For The Marshall Tucker Band, the show must go on

Southern Rock icons return for a show at The Stage On Bay

THE MARSHALL TUCKER BAND was just in town about a year and a half ago, for a memorable gig at the Lucas Theatre.

They were originally booked to be the inaugural concert at the then-brand new Stage On Bay. But that venue was unavailable due to a political fight with the City of Savannah, so the show was moved at the last minute to the Lucas.

Though one of the last classic Southern Rock icons left standing, MTB continues to remain relevant. Their string of ‘70s hits, including “Can’t You See?”, “Heard It in a Love Song,” “Fire on the Mountain,” and “Take the Highway,” remain radio staples.

Named for a blind piano tuner in the band’s native Spartanburg, S.C., the Marshall Tucker Band doesn’t shy away from other musical influences, as proven by recent collabs with Kid Rock and the Zac Brown Band (ZBB member Clay Cook is MTB vocalist Doug Gray’s nephew).

Their current, still-busy touring schedule includes a top billing on Lynyrd Skynyrd’s current farewell tour.

Vocalist Doug Gray is the only original member still in the band; among other personnel changes, founding bassist Tommy Caldwell died in a car crash in 1980, and Tommy’s brother, founding guitarist and songwriter Toy Caldwell, died in 1993.

This year they are back at The Stage On Bay; we spoke to Gray last week.

You guys had to play at the Lucas last year. Not such a bad way to have to change plans.

Doug Gray: It's a great venue. Of course we've played hundreds and hundreds of venues, but that place is amazing. It's obvious that someone put a lot of time and money and love to recreate something of beauty and maintain it like that.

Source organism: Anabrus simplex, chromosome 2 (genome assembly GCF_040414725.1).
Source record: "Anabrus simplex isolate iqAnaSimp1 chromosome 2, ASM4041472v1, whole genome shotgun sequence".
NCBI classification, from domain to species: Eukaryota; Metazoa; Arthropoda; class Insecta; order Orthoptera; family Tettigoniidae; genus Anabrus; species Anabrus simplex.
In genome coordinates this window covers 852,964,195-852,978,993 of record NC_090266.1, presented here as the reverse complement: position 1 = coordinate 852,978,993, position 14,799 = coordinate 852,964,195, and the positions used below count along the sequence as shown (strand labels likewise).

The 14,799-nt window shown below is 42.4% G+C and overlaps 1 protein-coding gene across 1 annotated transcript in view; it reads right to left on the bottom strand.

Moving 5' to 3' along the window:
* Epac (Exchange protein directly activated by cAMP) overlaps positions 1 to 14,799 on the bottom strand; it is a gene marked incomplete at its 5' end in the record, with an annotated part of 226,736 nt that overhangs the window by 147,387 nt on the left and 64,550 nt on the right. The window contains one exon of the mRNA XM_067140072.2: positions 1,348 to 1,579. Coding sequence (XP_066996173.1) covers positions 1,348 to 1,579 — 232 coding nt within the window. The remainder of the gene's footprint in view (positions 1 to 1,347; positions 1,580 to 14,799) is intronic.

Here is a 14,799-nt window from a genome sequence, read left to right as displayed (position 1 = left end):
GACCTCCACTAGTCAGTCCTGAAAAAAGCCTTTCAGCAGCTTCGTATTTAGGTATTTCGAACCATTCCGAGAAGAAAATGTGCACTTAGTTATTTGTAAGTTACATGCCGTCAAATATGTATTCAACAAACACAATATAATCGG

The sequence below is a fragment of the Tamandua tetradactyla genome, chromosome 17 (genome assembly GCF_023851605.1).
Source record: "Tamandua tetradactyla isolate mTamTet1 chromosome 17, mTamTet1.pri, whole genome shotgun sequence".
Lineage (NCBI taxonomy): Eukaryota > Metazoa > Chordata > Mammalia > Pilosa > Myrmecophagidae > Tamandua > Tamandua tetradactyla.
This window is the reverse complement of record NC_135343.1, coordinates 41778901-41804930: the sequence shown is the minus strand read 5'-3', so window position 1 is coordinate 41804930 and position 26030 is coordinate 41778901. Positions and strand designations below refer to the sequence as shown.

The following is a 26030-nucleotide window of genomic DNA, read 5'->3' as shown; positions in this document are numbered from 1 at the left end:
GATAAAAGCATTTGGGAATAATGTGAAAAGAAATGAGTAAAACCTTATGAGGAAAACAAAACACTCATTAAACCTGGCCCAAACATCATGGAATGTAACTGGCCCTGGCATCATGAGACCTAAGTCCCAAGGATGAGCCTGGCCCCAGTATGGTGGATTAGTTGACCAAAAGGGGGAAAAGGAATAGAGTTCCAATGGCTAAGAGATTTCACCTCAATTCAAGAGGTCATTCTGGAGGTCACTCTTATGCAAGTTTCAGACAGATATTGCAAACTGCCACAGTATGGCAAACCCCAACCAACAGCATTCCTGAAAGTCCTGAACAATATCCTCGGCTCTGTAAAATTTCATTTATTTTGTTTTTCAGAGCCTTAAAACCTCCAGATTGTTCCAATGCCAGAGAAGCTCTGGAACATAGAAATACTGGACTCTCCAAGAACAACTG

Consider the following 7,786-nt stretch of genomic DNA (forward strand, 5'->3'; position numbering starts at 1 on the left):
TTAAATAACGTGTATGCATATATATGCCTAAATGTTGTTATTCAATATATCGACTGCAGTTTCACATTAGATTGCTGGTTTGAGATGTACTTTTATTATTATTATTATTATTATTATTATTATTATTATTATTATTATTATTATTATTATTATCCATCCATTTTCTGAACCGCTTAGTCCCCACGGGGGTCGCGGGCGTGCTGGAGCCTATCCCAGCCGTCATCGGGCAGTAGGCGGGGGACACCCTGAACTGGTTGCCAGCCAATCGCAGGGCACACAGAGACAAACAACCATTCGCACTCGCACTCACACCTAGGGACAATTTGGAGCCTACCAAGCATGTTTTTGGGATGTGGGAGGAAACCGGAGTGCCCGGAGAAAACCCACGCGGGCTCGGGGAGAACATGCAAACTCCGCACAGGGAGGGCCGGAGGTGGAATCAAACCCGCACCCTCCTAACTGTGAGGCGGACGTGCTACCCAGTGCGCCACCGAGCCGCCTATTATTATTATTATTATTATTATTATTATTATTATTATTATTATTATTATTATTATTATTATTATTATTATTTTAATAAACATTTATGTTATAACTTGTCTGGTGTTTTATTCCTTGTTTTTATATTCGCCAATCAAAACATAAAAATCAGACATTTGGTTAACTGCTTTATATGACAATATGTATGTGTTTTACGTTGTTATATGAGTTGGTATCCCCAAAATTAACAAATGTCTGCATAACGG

What explains Southern Rock's continuing popularity?

It brings back a special memory. Music does that to people. People long to have a peaceful feeling. They want something they can relate to. And no matter their age, they can relate to these Southern bands.

You wouldn’t believe the crowds we’ve been playing to. We just played to over 20,000 people. And there are so many young people.

We’ve been able to thread the needle with that. I like to say this kind of music isn’t coming back — it’s being found again.

People’s families had to grow, people had to spread out over the country. We’ve watched children grow up. If your parents listened to us driving you around in the car, you then grew up and wanted to go to a Marshall Tucker Band show.

But it ain’t easy, to be 70 years old and have to get onstage and try and kick some 17 year-old’s butt (laughs)!

Growing up in the South, we always thought of Southern Rock as, well, rock. How is the genre perceived in other areas of the country?

More recently, what we’ve noticed is it’s become hip to go see ‘70s bands. Seeing the Marshall Tucker Band was something different, and something unique or unusual for some folks because we’re Southern. We started seeing that happen in California early. Now, California’s a bit different about a lot of things.

Back in the day, people would take one look at us and think, “Uh-oh, look at those rednecks walking up, here comes trouble.” But now people are wanting to be a part of what we were years ago.

And now our ability to do that has quadrupled. The secret is Toy Caldwell writing all those songs. They are so clean, so simple, they use simple words.

It’s not a given that you could continue without Toy’s incredible talent.

Our success since he’s been gone has been good for Toy’s family, too. It’s all a square deal. He and I went way back – we met after each of us had come back from Vietnam. Toy had a more mature analysis than me of what was going to happen. But we all knew we had the music in us.

Not a lot of folks realize it’s Toy singing lead vocals on “Can’t You See?”

And he hated to sing! That’s why I sing 99 percent of Marshall Tucker Band songs. He loved to write, but he hated to sing.

When we were rehearsing “Can’t You See?” it became obvious to all of us that he really had to be the one to sing it. He was like, “Aw, man, don’t make me sing this!” (laughs)

But through the years, we have a saying: Stick to the song. We give everybody freedom to be who they are, whoever they are and whatever they play in the band, but it’s these songs that keep people coming back.


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